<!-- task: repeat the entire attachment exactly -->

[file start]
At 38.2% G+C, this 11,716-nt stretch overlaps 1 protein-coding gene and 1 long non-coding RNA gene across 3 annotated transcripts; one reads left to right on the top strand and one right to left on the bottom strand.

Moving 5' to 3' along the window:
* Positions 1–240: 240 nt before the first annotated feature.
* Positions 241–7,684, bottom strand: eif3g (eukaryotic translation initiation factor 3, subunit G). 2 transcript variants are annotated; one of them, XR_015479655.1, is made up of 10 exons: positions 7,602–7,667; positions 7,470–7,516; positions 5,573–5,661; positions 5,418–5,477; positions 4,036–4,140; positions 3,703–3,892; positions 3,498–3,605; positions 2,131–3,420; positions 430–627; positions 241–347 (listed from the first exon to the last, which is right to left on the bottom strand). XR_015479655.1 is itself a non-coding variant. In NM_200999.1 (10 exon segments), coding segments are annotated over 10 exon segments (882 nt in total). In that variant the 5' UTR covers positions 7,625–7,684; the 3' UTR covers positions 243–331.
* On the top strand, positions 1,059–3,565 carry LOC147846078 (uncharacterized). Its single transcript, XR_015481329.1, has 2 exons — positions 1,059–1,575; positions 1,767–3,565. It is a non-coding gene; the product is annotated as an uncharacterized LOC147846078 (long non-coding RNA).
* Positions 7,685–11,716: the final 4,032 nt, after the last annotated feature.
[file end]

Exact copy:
At 38.2% G+C, this 11,716-nt stretch overlaps 1 protein-coding gene and 1 long non-coding RNA gene across 3 annotated transcripts; one reads left to right on the top strand and one right to left on the bottom strand.

Moving 5' to 3' along the window:
* Positions 1–240: 240 nt before the first annotated feature.
* Positions 241–7,684, bottom strand: eif3g (eukaryotic translation initiation factor 3, subunit G). 2 transcript variants are annotated; one of them, XR_015479655.1, is made up of 10 exons: positions 7,602–7,667; positions 7,470–7,516; positions 5,573–5,661; positions 5,418–5,477; positions 4,036–4,140; positions 3,703–3,892; positions 3,498–3,605; positions 2,131–3,420; positions 430–627; positions 241–347 (listed from the first exon to the last, which is right to left on the bottom strand). XR_015479655.1 is itself a non-coding variant. In NM_200999.1 (10 exon segments), coding segments are annotated over 10 exon segments (882 nt in total). In that variant the 5' UTR covers positions 7,625–7,684; the 3' UTR covers positions 243–331.
* On the top strand, positions 1,059–3,565 carry LOC147846078 (uncharacterized). Its single transcript, XR_015481329.1, has 2 exons — positions 1,059–1,575; positions 1,767–3,565. It is a non-coding gene; the product is annotated as an uncharacterized LOC147846078 (long non-coding RNA).
* Positions 7,685–11,716: the final 4,032 nt, after the last annotated feature.